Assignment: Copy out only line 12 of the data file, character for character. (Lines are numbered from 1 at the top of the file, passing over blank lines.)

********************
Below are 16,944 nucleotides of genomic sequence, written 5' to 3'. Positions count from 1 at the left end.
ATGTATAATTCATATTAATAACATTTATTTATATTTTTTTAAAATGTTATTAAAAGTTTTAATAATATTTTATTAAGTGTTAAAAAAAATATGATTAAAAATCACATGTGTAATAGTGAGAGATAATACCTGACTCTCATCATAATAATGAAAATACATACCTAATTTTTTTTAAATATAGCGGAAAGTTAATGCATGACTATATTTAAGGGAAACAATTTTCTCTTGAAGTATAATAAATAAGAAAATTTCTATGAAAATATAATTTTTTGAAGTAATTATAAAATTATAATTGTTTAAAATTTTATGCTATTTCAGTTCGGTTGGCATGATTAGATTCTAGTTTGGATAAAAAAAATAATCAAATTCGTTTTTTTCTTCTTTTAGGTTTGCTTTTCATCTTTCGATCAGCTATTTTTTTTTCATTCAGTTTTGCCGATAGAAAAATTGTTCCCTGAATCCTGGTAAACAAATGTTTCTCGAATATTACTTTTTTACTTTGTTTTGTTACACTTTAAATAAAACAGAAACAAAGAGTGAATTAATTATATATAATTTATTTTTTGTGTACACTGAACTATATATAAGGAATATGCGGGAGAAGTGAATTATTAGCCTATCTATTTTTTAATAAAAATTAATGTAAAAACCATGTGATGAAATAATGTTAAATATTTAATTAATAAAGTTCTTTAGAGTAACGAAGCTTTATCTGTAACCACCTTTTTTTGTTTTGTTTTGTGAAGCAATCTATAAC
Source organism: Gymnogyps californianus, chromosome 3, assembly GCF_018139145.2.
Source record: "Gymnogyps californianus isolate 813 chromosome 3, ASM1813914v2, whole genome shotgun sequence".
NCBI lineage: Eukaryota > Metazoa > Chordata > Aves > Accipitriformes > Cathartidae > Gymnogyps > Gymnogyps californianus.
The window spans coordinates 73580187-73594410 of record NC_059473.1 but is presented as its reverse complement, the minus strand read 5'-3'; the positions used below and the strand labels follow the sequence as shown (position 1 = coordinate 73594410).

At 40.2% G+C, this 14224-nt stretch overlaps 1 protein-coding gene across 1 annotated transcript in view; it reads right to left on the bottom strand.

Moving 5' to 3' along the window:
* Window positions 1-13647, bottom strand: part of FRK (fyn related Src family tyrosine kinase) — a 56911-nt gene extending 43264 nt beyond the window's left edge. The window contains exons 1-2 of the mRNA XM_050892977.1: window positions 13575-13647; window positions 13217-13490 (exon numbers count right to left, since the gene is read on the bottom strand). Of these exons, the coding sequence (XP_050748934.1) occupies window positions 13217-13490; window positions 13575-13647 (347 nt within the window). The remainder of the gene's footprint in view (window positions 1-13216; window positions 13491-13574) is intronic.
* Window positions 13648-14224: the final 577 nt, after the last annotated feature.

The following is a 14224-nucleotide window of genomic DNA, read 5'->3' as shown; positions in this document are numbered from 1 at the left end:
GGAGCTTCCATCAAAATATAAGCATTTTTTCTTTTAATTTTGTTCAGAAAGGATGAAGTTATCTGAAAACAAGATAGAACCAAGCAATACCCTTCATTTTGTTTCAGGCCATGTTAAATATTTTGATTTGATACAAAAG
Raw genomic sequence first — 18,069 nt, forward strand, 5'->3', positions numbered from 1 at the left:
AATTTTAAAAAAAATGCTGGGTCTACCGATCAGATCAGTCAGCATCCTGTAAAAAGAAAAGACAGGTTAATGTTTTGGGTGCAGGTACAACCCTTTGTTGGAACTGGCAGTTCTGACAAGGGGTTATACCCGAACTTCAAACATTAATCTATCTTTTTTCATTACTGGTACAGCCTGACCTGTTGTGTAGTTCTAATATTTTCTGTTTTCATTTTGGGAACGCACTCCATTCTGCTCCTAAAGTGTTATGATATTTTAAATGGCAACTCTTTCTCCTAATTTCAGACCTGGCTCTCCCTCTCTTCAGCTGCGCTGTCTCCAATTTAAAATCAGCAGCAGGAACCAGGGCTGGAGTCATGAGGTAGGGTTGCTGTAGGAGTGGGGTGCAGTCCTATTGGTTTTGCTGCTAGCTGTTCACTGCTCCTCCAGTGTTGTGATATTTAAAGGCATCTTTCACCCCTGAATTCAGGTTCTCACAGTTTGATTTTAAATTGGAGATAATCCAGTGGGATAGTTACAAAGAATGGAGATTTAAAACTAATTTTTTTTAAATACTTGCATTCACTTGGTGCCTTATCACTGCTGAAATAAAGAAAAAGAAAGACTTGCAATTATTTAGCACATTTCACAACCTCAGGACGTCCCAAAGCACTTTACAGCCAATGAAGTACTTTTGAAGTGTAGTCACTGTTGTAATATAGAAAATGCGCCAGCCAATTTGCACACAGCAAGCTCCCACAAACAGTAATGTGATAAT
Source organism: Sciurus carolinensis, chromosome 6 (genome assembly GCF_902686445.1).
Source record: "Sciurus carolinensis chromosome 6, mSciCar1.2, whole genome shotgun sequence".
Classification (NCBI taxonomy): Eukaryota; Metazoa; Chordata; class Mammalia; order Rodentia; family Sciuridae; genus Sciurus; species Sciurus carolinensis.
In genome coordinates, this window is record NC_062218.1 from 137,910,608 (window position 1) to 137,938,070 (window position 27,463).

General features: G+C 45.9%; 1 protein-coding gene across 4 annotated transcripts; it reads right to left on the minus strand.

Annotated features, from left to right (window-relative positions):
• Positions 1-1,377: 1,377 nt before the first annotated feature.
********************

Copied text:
GGAGCTTCCATCAAAATATAAGCATTTTTTCTTTTAATTTTGTTCAGAAAGGATGAAGTTATCTGAAAACAAGATAGAACCAAGCAATACCCTTCATTTTGTTTCAGGCCATGTTAAATATTTTGATTTGATACAAAAG